There are many things that disrupt access to memories. Finding the seat to how memories are retrieved, processed and accessed is very complex and often to broad to even consider. Normal memory function involves many parts of the brain. Any disease or injury that affects the brain can interfere with memory. Amnesia, for example, might result from a physical trauma from an injury or accident. It may also develop from other causes, often undefined. Dissociative amnesia is organic and may results from a medical or psychological cause as opposed to direct damage to the brain.

There are two types of amnesia:

Anteror Grade Amnesia – Anterograde amnesia is a loss of the ability to create new memories after the event that caused the amnesia, leading to a partial or complete inability to recall the recent past, while long-term memories from before the event remains intact. In a sense, one with Anteror Grade amnesia has no short-term memory.

RetroGrade is a loss of memory-access to events that occurred, or information that was learned, before an injury or the onset of a disease. … It is not to be confused with antero-grade amnesia, which deals with the inability to form new memories following the onset of an injury or disease. One with retrograde may create new memories.

While neuroscience has made inroads at understanding the locations of where memories are stored and, possible treating amnesia. Yet, as result of research, amnesia – particularly antero-grade amnesia – was medically induced. This happened in the case of H.M.

The high incidences of cognitive loss and Alzheimer disease continue despite vast experimentation and research. Are more people being diagnosed with Alzheimer’s than before. There is a genetic marker, APOe-4, that seems to cite some evidence. Yet there are clean genes, dirty genes, and mutated genes. And nutritionists believe that this gene could be influence by dietary factors.

But is APOe-4 the only gene behind Alzheimer onset? Is there more research necessary? In the complex universe of the brain, there is obviously a vast network of questions covering nutrition, neurotransmitters, neurotransmission co factors, and infinite variables from environment and activity.

How would positive results of an APOe-4 test and scale influence one’s life, career, and state of living?

Are we dealing with Alzheimer disease, micro-stroke with cognitive decline, or other cognitive issues?

Of course many of the research experiments aren’t well funded. Perhaps some corporate donors might want to sponsor the research. Elon Musk, of Tesla and Space-X, is developing Neuralink that connects brains with computers. While Neuralink shows no ambitions to treat Parkinson or Alzheimer disease, it may stimulate other business leaders to consider possible investments.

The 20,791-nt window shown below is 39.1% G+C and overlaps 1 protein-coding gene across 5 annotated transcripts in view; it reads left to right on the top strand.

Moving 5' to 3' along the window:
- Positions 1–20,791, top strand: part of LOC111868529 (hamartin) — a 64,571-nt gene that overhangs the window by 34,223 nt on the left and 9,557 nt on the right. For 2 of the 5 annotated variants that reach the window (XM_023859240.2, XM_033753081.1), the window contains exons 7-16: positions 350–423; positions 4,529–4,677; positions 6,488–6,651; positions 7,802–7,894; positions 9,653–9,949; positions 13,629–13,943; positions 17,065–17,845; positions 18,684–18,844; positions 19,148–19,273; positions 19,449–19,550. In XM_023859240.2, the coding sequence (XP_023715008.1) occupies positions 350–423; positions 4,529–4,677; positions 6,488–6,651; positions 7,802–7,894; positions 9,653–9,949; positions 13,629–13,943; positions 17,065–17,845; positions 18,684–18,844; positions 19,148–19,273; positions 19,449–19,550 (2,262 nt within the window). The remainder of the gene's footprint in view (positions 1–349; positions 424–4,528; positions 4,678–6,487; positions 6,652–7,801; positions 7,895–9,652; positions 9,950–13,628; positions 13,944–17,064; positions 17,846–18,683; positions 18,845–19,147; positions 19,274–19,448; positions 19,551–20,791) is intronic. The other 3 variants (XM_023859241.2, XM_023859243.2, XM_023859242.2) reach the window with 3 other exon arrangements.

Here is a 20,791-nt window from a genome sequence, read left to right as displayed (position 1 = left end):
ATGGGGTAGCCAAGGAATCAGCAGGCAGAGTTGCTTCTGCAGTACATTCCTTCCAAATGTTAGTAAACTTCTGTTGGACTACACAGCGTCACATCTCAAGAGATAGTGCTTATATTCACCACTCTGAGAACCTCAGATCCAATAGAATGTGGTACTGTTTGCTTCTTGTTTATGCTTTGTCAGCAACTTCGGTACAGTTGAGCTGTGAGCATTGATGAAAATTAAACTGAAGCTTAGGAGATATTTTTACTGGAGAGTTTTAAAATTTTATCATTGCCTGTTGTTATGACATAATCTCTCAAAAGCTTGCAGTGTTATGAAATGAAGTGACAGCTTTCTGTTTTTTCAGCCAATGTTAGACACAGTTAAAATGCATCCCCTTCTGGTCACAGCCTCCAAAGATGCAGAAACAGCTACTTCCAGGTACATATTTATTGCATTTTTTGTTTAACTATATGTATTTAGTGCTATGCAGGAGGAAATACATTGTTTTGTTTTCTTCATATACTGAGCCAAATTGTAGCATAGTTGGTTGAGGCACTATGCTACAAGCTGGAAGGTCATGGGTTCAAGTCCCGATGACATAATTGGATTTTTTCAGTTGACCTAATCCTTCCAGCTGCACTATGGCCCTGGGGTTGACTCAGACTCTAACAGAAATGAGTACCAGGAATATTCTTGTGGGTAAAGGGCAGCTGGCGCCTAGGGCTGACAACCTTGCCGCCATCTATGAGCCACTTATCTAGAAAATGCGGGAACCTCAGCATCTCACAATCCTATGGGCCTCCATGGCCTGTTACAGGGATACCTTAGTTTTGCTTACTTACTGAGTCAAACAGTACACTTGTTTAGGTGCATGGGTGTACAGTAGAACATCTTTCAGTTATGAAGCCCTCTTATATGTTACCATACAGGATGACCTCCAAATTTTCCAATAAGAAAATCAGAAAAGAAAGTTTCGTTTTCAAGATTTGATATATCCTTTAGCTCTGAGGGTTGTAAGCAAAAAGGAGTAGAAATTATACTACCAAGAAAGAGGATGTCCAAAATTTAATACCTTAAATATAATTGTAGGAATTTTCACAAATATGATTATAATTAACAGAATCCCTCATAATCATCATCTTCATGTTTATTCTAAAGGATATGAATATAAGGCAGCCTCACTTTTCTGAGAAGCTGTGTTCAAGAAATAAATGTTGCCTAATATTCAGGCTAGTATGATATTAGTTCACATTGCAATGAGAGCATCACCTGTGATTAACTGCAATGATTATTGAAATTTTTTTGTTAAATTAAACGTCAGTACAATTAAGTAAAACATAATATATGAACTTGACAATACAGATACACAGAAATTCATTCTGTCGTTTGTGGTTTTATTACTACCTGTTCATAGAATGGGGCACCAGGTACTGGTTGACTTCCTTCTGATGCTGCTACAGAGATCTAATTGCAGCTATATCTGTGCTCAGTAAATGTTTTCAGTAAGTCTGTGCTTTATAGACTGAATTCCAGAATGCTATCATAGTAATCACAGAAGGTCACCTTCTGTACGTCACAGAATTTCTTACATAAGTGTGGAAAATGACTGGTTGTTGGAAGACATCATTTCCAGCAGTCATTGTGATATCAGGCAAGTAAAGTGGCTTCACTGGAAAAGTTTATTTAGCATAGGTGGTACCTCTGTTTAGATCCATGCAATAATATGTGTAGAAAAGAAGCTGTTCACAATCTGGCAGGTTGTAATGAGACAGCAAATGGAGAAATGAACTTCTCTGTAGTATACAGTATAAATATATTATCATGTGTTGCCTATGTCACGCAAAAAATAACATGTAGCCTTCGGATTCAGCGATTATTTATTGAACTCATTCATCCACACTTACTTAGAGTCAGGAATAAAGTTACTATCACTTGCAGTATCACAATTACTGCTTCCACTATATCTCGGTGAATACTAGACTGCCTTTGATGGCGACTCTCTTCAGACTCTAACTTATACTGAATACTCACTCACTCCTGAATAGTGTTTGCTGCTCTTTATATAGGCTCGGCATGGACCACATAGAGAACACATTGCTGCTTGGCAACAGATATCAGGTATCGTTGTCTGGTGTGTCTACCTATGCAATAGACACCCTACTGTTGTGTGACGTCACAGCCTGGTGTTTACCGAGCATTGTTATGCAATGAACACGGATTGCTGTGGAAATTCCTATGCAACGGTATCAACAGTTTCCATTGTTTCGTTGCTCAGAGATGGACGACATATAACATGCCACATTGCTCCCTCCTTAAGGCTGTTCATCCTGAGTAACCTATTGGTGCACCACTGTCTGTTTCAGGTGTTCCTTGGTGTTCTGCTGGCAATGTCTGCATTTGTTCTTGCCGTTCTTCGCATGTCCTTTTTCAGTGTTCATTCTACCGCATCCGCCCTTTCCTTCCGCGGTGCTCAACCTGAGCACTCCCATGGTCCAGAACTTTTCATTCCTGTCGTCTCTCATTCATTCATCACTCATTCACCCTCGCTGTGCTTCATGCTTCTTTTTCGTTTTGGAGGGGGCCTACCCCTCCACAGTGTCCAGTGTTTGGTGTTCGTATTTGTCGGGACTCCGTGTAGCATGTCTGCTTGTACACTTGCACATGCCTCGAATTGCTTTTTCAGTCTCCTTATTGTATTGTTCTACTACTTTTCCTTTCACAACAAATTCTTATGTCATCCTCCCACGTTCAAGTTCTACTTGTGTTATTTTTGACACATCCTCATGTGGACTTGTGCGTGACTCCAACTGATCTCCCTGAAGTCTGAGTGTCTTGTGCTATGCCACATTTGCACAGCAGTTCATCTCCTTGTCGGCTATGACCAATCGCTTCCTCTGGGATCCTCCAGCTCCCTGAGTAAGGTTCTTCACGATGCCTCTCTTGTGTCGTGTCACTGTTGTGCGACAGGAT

I supported and studied frontal lobe dementia. Frontal lobe dementia does not cause memory loss, but it can exhibit cognitive and neurological problems similar to those caused by Alzheimer’s disease or stroke. The particular area of atrophy is not dissimilar between schizophrenia and dementia. Similar theorists believe that long-term memory storage may have been disaffected due to biochemical deficiencies in REM sleep. On either level, there are no clear etiologies that indicate or predetermine any causal effect of alzheimer disease type symptoms. Yet schizophrenic symptoms and dementia symptoms share some similarities that may be from a missing link between the cortex and the mid-brain memiry centers.

Genetics, diet, smoking, alcohol, substance abuse might be not highly associative to dementia. The problems involve neurotransmitters, catalysts, inhibitors, proteins, peptides, enzymes and a host of variability make us wonder ever more how this prefrontal lesion originated and its effects on memory and organized thinking.

A neurostimulation implant pacemaker therapy may be one significant approach to help suppress cognitive deficits. Using nano-electronic intervention for cognitive decline and avoiding Alzheimer disease, is a promising exploration into helping patients and families deal with cognitive decline. Whether a brain pacemaker will be a benefit is really up to further research as to where they could best stimulate possible reduction in Alzheimer disease decline. Yet, the pot of gold at the end of the rainbow may still require a series of quixotic games, puzzles, and questions to conclusively answer. We still don’t know what lies ahead. Do you?